Harems are something that tickles my heart in ways most genres can’t. A mixture of dense mains, wonderful girls and the circumstances that bring them together is something I find myself mesmerized by time and time again. The ultimate waifu gauntlet that rises armies of stans and plays on every trope possible, harems are the defining genre that makes friends foes and united the most unlikely of allies. 2017 was a particularly interesting time for harems overall. Two new series starting sterilization months apart. Both following the same recipe, a witty, study smart guy who was used to poverty, given a chance at a golden ticket. Tutor these girls, and everything that woes your family will be taken care of. Of course, I am talking about The Quintessential Quintuplets and We Never Learn: BOKUBEN. One follows Uesugi, Fuutarou, a boy rebel turned study hawk by a fated meeting with a girl when he was young, suddenly tasked with teaching 5 sisters who honestly couldn’t give two fucks. The other, Yuiga, Nariyuki, a guy who was honestly just trying his best for his family tasked with teaching three geniuses….. in fields they sucked at. I really do find it humorous such similar bases existed in stories that came out months apart, that would run over 120 chapters respectfully. So while I read Quintuplets I decided to watch BOKUBEN first, and to be honest, it was a blast I wasn’t expecting.
As before mentioned BOKUBEN follows self-proclaimed prodigy Yuiga, Nariyuki. A once rather ignorant boy turned top-of-class student that was always encouraged to succeed by one person in his life, his late father. His struggling family always on his mind, Yuiga makes it a point to go to college and earn a living that will not only support him but his mother, two sisters, and brother as well. But as many may know, college isn’t free, actually, it’s quite the opposite. Fortunately, there is a silver lining, a reward offered by his high school that guarantees all tuition and fees are covered. A reward that would only cement Yuiga’s success in the world, a reward that would be granted to him only if he completes one task.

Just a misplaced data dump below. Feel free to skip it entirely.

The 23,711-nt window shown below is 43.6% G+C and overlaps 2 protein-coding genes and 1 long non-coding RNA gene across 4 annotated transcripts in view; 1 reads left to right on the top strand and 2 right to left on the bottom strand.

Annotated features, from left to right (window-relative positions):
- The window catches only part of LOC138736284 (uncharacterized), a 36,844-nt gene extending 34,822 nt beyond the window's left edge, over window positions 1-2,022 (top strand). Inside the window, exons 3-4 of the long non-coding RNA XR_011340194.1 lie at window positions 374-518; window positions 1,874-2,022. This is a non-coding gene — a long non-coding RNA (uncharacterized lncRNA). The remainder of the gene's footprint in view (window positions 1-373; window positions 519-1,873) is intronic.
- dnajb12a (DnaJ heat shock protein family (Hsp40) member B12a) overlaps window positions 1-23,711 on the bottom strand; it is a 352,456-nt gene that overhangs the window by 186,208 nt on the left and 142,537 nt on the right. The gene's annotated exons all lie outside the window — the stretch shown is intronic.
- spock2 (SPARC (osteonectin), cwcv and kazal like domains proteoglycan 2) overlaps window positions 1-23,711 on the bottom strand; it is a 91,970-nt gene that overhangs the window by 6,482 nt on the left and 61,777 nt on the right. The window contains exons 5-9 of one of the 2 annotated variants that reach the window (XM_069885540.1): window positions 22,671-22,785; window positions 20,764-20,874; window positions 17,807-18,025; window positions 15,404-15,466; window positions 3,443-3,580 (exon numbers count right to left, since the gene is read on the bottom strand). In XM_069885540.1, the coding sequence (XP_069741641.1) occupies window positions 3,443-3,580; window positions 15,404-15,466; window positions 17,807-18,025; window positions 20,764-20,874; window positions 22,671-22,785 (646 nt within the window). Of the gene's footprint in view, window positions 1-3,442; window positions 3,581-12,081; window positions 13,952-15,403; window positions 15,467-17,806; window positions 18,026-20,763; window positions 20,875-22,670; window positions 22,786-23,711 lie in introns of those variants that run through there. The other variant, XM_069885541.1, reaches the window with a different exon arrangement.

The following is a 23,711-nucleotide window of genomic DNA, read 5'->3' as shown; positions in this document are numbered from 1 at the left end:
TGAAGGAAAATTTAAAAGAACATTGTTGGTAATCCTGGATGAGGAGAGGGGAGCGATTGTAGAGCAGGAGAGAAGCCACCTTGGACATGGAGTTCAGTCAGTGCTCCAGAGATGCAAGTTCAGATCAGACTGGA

Enter literary, mathematically, athletically, geniuses Furuhashi, Fumino, Ogata, Rizu, and Takemoto, Uruka respectfully. A trio of big-brained students that have one flaw, their passion is the single thing they aren’t good at. Fumino is a master of words, bringing teachers to tears with little to no effort. However, due to her mother, she has an intense love for astronomy and wants to live out her life studying the stars even though science is something she struggles with. Rizu’s ability to solve the most complex of problems with precise logic is a thing of wonder, but her out-of-touch personality struggles to understand human emotion, and fundamentally what it is like to be human in general. Added with the love of board games she strives to understand the world of liberal art no matter how foreign it may be to her. Uruka, well Uruka just wants to swim but has to keep her grades up which turns out, isn’t easy for the pool ace.